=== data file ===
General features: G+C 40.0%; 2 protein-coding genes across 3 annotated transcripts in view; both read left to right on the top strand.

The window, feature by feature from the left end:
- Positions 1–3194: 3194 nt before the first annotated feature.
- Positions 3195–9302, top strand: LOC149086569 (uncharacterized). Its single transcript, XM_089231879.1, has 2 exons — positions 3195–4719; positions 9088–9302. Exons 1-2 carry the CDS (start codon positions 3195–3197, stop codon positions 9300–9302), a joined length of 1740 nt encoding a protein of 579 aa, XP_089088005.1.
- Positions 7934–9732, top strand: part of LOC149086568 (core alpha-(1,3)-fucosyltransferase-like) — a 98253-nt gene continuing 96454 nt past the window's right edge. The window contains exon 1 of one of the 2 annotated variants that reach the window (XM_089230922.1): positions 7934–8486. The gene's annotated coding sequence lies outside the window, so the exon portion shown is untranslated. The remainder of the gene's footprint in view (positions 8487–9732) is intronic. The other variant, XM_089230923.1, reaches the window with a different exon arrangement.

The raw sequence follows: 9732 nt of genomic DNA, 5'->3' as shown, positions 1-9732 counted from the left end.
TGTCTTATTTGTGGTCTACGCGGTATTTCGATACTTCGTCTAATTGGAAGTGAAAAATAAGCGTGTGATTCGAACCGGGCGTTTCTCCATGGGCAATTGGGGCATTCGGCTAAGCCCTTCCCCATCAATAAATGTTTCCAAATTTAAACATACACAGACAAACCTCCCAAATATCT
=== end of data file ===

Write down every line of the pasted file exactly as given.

General features: G+C 40.0%; 2 protein-coding genes across 3 annotated transcripts in view; both read left to right on the top strand.

The window, feature by feature from the left end:
- Positions 1–3194: 3194 nt before the first annotated feature.
- Positions 3195–9302, top strand: LOC149086569 (uncharacterized). Its single transcript, XM_089231879.1, has 2 exons — positions 3195–4719; positions 9088–9302. Exons 1-2 carry the CDS (start codon positions 3195–3197, stop codon positions 9300–9302), a joined length of 1740 nt encoding a protein of 579 aa, XP_089088005.1.
- Positions 7934–9732, top strand: part of LOC149086568 (core alpha-(1,3)-fucosyltransferase-like) — a 98253-nt gene continuing 96454 nt past the window's right edge. The window contains exon 1 of one of the 2 annotated variants that reach the window (XM_089230922.1): positions 7934–8486. The gene's annotated coding sequence lies outside the window, so the exon portion shown is untranslated. The remainder of the gene's footprint in view (positions 8487–9732) is intronic. The other variant, XM_089230923.1, reaches the window with a different exon arrangement.

The raw sequence follows: 9732 nt of genomic DNA, 5'->3' as shown, positions 1-9732 counted from the left end.
TGTCTTATTTGTGGTCTACGCGGTATTTCGATACTTCGTCTAATTGGAAGTGAAAAATAAGCGTGTGATTCGAACCGGGCGTTTCTCCATGGGCAATTGGGGCATTCGGCTAAGCCCTTCCCCATCAATAAATGTTTCCAAATTTAAACATACACAGACAAACCTCCCAAATATCT